Alienists and alienation

Critical psychiatry in search of itself

Authored by: Janice Haaken

Handbook of Critical Psychology

Print publication date:  April  2015
Online publication date:  April  2015

Print ISBN: 9781848722187
eBook ISBN: 9781315726526
Adobe ISBN: 9781317537182

10.4324/9781315726526.ch22

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Abstract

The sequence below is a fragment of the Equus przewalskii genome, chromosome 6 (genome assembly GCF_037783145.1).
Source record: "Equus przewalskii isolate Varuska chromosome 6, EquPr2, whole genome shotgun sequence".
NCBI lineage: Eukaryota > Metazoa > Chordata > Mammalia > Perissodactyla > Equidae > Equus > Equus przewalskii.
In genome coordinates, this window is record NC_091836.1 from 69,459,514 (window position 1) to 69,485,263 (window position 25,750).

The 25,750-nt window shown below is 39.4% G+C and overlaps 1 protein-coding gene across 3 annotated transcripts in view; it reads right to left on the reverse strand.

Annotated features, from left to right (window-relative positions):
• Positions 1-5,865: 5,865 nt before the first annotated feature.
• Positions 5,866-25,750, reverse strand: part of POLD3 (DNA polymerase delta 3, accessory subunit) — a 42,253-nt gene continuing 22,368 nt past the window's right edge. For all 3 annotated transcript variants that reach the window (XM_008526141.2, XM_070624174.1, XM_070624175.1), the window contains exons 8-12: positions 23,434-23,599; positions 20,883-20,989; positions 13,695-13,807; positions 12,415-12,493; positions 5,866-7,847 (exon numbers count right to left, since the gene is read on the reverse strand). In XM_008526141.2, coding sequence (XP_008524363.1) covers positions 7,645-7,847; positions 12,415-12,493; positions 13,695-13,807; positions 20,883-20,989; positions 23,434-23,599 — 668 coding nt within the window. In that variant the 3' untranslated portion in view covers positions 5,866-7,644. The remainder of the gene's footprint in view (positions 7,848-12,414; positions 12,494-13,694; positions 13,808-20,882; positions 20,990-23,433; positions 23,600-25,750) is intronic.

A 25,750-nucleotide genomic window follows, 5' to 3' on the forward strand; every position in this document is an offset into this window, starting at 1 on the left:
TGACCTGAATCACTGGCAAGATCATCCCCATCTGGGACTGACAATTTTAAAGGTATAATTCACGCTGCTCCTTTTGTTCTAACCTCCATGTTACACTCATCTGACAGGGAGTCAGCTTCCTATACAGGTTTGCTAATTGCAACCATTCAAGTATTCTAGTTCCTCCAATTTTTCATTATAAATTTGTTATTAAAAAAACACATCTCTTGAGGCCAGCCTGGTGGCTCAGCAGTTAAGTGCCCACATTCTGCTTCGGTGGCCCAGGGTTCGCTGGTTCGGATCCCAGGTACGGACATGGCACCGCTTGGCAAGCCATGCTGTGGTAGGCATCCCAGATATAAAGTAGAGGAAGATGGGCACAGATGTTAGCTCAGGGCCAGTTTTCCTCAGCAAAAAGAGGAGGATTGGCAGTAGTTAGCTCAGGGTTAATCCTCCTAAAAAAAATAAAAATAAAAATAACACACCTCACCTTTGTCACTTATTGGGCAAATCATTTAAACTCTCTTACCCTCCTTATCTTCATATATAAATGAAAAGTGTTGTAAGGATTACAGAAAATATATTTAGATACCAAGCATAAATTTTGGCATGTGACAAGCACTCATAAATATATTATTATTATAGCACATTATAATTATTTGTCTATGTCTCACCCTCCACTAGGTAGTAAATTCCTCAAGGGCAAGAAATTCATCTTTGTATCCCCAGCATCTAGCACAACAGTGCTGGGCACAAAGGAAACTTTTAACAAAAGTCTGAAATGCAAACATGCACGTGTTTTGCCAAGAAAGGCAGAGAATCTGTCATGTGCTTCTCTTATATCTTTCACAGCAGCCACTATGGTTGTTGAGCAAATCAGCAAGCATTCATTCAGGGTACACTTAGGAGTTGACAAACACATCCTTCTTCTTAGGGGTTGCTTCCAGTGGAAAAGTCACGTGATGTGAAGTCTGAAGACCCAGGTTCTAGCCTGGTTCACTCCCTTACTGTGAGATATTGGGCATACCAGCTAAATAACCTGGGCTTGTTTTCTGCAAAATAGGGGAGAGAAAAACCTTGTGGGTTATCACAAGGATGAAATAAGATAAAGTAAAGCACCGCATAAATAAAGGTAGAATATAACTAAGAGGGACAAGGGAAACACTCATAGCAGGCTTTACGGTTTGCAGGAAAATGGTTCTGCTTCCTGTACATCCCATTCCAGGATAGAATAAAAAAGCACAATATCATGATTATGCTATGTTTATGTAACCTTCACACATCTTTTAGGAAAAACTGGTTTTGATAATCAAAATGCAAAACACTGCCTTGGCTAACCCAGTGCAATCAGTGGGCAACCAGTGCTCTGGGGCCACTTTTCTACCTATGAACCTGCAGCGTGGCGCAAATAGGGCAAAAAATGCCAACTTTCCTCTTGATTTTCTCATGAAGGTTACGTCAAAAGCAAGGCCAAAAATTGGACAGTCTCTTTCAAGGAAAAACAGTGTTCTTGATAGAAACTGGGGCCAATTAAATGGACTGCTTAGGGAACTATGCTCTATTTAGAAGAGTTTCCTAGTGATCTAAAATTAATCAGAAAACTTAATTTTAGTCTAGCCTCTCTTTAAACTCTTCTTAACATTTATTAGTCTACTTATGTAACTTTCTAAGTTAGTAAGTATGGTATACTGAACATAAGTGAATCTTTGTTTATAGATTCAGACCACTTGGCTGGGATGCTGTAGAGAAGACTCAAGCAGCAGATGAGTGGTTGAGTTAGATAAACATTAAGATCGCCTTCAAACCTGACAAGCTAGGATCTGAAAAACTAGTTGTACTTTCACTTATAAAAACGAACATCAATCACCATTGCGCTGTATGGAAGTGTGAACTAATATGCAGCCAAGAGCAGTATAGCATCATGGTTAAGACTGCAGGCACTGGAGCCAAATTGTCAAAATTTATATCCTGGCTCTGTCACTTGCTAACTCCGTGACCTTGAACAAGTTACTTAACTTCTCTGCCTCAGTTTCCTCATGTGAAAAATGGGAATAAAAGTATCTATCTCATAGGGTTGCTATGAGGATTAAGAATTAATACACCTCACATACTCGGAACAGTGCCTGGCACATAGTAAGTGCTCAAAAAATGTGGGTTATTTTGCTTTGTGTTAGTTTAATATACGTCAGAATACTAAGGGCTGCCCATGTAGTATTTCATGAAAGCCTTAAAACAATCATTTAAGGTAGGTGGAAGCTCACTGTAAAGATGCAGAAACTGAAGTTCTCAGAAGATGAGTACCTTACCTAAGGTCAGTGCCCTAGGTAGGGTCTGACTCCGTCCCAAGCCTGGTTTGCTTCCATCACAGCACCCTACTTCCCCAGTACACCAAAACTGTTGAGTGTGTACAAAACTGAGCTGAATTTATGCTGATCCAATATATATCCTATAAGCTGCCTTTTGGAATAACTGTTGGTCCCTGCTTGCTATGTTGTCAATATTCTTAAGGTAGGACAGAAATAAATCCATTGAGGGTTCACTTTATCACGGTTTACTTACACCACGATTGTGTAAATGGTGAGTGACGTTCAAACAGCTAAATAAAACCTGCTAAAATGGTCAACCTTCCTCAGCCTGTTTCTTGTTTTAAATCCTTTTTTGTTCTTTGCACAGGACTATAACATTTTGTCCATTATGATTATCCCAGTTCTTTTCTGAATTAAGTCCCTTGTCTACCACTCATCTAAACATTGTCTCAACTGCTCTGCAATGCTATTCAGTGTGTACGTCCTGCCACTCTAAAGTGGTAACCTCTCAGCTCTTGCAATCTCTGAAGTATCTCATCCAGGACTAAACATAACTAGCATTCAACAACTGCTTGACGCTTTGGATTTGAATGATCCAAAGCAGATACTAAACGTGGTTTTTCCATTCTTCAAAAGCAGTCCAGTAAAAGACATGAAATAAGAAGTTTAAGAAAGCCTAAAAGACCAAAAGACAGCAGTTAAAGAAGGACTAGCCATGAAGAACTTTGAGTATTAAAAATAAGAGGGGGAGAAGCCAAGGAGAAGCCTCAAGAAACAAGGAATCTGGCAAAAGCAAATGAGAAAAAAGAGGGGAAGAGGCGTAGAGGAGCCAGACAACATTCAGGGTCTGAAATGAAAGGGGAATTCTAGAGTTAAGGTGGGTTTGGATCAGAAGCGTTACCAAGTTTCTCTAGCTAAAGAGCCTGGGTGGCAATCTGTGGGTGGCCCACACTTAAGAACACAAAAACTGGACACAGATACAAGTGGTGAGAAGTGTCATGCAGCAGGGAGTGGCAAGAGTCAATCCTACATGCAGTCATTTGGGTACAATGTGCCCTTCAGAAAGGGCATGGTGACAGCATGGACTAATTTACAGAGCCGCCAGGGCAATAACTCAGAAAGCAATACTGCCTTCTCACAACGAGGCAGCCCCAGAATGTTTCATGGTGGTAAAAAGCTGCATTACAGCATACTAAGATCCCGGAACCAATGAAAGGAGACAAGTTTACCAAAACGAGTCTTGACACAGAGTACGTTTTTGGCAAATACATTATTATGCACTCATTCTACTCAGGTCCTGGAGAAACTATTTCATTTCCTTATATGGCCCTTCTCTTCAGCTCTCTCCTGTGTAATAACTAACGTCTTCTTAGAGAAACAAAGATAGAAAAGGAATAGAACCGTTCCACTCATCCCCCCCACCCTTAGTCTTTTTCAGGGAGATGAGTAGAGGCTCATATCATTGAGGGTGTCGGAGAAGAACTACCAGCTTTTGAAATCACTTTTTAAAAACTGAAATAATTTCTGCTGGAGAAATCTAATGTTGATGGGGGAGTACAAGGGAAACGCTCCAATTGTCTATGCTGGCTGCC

An anthem to the Merry Pranksters and road rebels of the 1960s, One Flew Over the Cuckoo’s Nest celebrates the romantic impulses of the period. Published in 1962 and made into a film in 1975, Ken Kesey’s tale of the asylum secured a lasting place in the social imaginary. His vision of institutional confinement registers ambient anxieties in the culture, but Kesey was particularly attuned to psychological currents in American manhood. The crisis of the story unfolds as McMurphy, who maneuvered to get into the state hospital to escape jail time, discovers that most of his fellow patients entered the facility voluntarily. Under the control of the repressed and repressive Nurse Ratched, the men on the ward choose to stay even when given the chance to leave. Chief, a Native American hospitalized for catatonia who emerges as the sentient ally of the rebellious McMurphy, emancipates himself from the control of Nurse Ratched at the film’s conclusion. After the lobotomized McMurphy is wheeled onto the ward, mentally castrated for orchestrating a rebellion, Chief performs a mercy killing by smothering the tragic hero. Gathering up the strength within his massive frame, he then extracts a hydrotherapy machine from its plumbing fixtures and hurls it through a barred window of the day room. In the final scene, Chief jumps through the window casing and runs toward the Oregon hills, with a glorious sunrise over the Cascades signalling the dawn of a new era.

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